I love learning about the Earth’s past–being the first person ever to see a fossil since its deposition, using clues in the fossil record to understand and imagine what the Earth looked like millions of years ago, and making connections to predict what our world will look like in the future. However, my favorite part of the job is telling other people about what I do! I can see folks light up when I mention I study fossils, and it’s cool to see how many people grew up wanting to become a paleontologist, just like me! I think most people believe paleontology doesn’t have any real-world applications but in reality, paleontology offers a unique perspective to understanding the modern environment. When I tell students, I see them get excited about science and all its possibilities: I remember when I judged the MA State Middle School Science Fair once year, a participant was amazed that you can use fossils to study climate change, and she asked what else can we study using fossils? It is exciting to share my career with youths, especially those who look like me, because their idea of what a paleontologist looks like and does changes when they meet me.

Describe your path to becoming a scientist. 

As a kid I loved dinosaurs and exploring outside, so I knew I wanted to be a paleontologist from an early age, but I wasn’t sure if I’d ever get here. Growing up as a child of undocumented immigrants, our family faced housing, food, and financial insecurities, so college seemed beyond our means. However, I received the Carolina Covenant Scholarship to become the first person in my family to attend college, and I studied Biology at the University of North Carolina at Chapel Hill (Fun Fact: Time Scavengers Collaborator Sarah Sheffield was my teaching assistant for Prehistoric Life class!). I completed a B.S. in Biology, and minors in Geological Science, Archaeology, and Chemistry.

While I was an undergraduate at a large research institution, I didn’t have a dedicated mentor or the cultural capital to know I should pursue undergraduate research as a stepping-stone to getting into graduate school. After graduation, I pursued research opportunities with the National Park Service in Colorado and the Smithsonian Tropical Research Institute in Panama, where I got the chance to conduct independent research projects, help excavate and catalog fossils, and teach local people about their community’s paleontological history. While in Panama, I became fluent in Spanish and wondered how I could use my new experiences and skills to communicate complex STEM concepts to broader audiences. I transitioned to teaching middle school for the next two years; I taught hands-on STEM classes to 5th and 6th graders in the largely immigrant community of Chelsea, Massachusetts. I enjoyed giving my students educational opportunities that will help them in the future, and the challenges my family faced in my childhood prepared me as an educator to understand how my students’ personal lives affected their learning in my classroom.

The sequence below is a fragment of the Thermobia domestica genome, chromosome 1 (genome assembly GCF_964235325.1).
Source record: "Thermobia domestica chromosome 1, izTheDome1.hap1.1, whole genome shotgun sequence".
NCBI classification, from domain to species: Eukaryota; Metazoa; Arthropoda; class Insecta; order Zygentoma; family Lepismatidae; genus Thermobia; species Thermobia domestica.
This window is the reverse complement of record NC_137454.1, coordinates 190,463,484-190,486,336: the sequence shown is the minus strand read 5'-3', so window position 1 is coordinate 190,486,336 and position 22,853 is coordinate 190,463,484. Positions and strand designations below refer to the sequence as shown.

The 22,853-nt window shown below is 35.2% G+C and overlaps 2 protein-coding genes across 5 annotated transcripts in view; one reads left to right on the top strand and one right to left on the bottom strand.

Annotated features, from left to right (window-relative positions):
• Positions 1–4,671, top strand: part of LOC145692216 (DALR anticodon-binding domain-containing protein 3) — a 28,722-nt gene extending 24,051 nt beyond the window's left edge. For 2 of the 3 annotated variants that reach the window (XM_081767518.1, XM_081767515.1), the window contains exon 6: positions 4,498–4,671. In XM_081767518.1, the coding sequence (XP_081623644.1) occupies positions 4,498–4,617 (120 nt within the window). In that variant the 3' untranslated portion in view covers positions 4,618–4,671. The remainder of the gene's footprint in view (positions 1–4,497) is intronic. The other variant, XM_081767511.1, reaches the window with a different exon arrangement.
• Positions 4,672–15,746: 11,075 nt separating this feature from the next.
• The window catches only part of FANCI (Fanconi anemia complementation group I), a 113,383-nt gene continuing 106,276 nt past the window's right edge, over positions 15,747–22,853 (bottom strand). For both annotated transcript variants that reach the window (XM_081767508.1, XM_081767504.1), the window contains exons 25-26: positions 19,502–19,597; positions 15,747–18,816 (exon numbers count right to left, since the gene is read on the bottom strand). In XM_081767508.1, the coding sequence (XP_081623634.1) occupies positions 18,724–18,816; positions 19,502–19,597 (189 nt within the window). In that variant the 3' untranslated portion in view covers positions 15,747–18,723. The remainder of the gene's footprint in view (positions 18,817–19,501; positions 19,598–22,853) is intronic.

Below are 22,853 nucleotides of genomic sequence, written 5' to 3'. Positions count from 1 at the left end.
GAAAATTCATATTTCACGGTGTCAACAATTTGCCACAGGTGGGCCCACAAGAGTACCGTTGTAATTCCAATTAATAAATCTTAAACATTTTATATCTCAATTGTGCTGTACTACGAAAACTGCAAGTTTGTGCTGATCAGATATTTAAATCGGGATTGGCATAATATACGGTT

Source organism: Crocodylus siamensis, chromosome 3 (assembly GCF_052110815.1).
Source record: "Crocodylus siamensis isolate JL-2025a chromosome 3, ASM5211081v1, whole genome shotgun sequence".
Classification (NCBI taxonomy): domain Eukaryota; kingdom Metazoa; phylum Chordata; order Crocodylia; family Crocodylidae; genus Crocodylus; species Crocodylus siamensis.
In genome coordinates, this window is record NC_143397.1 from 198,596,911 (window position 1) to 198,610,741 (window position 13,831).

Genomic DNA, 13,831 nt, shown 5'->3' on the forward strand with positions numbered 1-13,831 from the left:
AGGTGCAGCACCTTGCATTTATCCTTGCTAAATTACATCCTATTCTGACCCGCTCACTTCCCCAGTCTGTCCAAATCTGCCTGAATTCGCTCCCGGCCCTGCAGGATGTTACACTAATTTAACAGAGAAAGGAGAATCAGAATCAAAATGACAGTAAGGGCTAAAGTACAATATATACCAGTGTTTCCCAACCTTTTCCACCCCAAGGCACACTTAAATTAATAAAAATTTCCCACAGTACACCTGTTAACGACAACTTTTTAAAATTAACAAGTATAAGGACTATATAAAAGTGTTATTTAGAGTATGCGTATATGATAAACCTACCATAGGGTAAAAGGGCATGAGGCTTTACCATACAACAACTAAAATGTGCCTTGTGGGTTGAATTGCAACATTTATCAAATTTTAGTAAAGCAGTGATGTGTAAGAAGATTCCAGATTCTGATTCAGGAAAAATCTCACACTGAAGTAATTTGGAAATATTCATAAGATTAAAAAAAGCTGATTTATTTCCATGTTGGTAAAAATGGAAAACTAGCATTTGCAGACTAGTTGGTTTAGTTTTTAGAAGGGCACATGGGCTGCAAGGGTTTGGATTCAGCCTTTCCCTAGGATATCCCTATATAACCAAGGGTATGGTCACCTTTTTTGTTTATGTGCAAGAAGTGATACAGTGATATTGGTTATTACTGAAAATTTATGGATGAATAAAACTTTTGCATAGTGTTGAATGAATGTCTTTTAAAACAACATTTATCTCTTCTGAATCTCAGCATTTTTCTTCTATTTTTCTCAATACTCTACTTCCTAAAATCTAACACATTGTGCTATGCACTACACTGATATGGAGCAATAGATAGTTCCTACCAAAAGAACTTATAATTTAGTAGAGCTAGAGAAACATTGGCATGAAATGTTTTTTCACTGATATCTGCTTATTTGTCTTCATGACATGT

The experiences I pursued after my undergraduate career gave me the skills and clarity needed to develop and pursue a graduate research degree. I’m currently working on my Master’s/Doctoral joint degree in Geosciences at the University of Massachusetts at Amherst.

How do you communicate science? How does your science contribute to understanding climate change?

For my graduate research, I’m studying how warmer-than-present paleoclimates affected Antarctic ice cover and the paleoecology of the surrounding ocean. Specifically, I study the Miocene Climatic Optimum, when global temperatures and atmospheric carbon dioxide concentrations were slightly higher than they are today, and close to what we expect to see at the end of the century. Studying the deep sea records of this time period reveals how microfaunal communities (i.e. foraminifera) reacted to a rapidly warming global climate, and how changes in Antarctic ice cover impacted sea level and ocean circulation; this can be applied to improve climate models and future environmental policies.